Draft (hull)

Draft marks on a ship's bow
Load line mark and draft marks on the side of a ship

The draft or draught of a ship's hull is the vertical distance between the waterline and the bottom of the hull (keel). The draught of the vessel is the maximum depth of any part of the vessel, including appendages such as rudders, propellers and drop keels if deployed. Draft determines the minimum depth of water a ship or boat can safely navigate. The related term air draft is the maximum height of any part of the vessel above the water.

The more heavily a vessel is loaded, the deeper it sinks into the water, and the greater its draft. After construction, the shipyard creates a table showing how much water the vessel displaces based on its draft and the density of the water (salt or fresh). The draft can also be used to determine the weight of cargo on board by calculating the total displacement of water, accounting for the content of the ship's bunkers, and using Archimedes' principle.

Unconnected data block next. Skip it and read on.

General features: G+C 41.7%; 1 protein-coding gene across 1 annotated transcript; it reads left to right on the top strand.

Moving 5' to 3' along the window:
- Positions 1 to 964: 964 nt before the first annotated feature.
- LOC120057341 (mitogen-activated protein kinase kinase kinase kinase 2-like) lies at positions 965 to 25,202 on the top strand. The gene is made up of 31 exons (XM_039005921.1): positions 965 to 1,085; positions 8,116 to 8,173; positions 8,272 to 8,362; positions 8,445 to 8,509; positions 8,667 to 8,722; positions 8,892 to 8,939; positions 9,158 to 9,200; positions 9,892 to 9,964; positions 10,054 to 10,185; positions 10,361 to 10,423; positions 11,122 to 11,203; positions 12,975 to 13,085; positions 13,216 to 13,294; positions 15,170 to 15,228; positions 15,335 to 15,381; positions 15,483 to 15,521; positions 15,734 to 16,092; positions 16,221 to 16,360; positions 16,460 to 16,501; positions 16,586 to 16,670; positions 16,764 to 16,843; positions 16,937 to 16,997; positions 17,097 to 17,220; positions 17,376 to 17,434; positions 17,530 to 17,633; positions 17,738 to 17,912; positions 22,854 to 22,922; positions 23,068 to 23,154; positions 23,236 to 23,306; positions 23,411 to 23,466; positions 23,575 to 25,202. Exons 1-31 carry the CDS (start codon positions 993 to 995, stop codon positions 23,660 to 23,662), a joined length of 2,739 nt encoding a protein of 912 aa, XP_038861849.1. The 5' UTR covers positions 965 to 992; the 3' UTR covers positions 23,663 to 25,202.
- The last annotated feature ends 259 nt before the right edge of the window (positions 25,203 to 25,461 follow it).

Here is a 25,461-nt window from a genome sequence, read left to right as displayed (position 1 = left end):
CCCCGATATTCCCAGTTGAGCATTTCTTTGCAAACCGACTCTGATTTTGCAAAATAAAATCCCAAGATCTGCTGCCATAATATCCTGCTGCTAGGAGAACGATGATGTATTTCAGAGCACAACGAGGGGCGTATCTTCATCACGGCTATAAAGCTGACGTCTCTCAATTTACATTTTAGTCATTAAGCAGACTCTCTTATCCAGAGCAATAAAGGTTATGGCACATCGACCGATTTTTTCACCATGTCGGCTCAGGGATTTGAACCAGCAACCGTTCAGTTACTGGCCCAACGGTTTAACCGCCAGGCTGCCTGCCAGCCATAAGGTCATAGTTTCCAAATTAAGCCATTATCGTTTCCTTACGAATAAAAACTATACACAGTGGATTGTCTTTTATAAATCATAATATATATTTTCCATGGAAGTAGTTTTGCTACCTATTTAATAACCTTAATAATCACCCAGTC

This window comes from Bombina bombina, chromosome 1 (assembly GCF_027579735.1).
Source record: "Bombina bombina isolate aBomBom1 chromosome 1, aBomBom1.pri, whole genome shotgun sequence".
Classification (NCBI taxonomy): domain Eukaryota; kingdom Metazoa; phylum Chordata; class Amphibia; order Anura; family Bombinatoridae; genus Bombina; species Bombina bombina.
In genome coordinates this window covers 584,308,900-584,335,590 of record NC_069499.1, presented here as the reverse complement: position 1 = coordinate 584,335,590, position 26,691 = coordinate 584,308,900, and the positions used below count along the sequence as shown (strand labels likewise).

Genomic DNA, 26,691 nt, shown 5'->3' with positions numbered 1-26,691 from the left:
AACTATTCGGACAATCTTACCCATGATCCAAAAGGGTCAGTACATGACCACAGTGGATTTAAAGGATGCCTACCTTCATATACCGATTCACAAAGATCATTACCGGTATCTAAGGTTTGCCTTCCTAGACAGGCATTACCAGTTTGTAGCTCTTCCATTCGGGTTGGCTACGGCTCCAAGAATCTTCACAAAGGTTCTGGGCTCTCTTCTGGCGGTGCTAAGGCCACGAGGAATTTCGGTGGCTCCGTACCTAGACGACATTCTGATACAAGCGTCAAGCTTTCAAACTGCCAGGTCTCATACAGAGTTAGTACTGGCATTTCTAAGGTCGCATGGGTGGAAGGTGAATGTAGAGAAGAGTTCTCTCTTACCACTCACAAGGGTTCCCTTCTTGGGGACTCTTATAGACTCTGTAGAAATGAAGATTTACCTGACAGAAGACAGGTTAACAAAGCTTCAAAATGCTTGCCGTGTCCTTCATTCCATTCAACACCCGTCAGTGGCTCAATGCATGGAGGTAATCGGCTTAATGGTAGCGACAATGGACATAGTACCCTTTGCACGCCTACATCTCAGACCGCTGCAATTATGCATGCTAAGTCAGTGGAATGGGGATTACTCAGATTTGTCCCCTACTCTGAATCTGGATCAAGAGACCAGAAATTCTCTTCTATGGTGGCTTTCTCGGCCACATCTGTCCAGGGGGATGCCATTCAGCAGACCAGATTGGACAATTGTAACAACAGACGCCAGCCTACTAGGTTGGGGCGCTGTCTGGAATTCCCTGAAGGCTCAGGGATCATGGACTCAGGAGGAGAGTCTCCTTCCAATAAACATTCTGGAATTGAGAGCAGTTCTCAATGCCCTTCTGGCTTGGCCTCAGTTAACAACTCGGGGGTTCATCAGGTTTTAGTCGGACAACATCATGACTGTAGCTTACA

The closely related term "trim" is defined as the difference between the forward and aft drafts.[1]

  1. ^ "Glossary of Shipbuilding Terms S-Z". US Navy Naval History and Heritage Command. Archived from the original on 2017-04-29. Retrieved 2015-02-15.

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